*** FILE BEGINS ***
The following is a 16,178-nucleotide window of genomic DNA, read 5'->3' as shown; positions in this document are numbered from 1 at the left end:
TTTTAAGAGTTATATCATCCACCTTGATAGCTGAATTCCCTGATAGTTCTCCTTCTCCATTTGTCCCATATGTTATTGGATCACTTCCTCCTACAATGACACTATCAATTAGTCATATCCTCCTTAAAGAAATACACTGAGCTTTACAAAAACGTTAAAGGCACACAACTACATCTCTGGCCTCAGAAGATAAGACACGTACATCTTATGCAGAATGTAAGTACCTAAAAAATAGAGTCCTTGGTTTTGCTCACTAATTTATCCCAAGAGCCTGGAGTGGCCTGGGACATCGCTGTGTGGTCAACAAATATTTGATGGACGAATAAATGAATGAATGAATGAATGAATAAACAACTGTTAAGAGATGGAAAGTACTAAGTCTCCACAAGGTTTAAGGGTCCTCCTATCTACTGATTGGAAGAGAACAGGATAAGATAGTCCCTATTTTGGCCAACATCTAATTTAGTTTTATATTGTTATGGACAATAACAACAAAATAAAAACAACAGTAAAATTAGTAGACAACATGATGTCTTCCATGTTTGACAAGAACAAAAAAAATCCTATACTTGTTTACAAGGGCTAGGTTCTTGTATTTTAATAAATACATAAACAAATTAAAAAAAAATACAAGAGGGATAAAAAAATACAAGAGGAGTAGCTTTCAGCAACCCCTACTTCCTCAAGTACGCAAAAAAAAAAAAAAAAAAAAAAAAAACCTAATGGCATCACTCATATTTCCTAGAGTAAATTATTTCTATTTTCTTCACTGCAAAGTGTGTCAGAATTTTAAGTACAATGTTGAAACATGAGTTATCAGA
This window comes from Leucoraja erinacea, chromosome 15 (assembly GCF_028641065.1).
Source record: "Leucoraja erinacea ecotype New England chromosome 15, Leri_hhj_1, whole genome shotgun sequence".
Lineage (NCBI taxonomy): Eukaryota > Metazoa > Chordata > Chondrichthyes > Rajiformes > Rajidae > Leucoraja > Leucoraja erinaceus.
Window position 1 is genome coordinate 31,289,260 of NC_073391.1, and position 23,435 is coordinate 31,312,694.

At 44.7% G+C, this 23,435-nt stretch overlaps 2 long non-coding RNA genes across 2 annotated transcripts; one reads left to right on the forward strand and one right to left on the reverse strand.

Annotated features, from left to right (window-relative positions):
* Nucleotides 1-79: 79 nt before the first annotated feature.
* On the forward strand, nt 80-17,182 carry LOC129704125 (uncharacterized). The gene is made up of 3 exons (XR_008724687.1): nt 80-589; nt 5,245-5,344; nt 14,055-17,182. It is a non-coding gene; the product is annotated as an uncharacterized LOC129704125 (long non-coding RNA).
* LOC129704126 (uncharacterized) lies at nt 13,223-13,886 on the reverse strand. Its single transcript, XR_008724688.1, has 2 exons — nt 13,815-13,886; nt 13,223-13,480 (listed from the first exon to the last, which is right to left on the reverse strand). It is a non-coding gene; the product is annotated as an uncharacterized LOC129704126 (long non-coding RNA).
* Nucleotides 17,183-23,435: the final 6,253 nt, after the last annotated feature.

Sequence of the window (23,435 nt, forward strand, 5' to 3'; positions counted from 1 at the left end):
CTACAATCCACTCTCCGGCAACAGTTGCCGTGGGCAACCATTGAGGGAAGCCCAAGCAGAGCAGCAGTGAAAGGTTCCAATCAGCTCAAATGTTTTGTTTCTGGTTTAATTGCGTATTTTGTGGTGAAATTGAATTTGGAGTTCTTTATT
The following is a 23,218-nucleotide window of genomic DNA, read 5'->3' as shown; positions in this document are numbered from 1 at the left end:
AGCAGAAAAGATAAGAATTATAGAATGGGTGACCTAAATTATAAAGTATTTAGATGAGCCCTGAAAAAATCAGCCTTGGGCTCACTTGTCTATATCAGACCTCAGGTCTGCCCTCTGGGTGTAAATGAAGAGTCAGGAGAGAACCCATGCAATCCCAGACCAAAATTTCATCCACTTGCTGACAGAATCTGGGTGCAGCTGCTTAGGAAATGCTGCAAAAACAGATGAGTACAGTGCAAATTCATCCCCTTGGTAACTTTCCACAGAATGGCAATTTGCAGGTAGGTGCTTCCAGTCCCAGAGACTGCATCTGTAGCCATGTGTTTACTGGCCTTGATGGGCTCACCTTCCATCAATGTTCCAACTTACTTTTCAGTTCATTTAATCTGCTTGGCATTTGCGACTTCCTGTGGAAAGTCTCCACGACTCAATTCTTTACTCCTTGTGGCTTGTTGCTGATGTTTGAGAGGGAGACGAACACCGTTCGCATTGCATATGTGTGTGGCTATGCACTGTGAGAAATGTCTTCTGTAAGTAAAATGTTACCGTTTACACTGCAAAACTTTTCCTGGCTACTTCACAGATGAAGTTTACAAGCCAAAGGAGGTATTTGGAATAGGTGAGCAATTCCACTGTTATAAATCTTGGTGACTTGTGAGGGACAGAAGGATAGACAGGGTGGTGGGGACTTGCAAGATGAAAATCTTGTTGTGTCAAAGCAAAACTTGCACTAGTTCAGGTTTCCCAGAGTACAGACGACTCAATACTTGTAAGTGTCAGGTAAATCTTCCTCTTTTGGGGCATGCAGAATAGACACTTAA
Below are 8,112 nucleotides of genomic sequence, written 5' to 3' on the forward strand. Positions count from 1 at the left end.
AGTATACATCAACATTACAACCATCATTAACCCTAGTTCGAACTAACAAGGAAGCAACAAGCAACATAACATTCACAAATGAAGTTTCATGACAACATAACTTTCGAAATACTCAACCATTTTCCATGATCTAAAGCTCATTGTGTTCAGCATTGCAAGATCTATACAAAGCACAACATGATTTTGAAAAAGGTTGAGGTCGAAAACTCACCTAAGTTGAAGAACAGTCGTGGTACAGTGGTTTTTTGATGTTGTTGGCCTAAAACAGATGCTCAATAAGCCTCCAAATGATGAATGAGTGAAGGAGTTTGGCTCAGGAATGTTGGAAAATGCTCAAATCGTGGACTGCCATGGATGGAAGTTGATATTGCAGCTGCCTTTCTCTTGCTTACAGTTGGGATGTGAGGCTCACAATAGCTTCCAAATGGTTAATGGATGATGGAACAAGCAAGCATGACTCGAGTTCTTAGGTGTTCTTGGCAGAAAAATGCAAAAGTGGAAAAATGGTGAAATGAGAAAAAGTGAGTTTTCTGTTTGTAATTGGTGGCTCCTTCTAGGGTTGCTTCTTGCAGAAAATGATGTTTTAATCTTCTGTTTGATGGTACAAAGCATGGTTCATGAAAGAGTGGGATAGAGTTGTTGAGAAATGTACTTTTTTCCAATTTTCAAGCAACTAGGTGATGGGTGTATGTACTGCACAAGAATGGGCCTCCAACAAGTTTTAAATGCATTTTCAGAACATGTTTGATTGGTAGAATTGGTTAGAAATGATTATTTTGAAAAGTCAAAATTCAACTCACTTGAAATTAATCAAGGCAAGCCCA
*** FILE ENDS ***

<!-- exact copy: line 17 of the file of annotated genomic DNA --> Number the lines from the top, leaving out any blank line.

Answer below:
Below are 8,112 nucleotides of genomic sequence, written 5' to 3' on the forward strand. Positions count from 1 at the left end.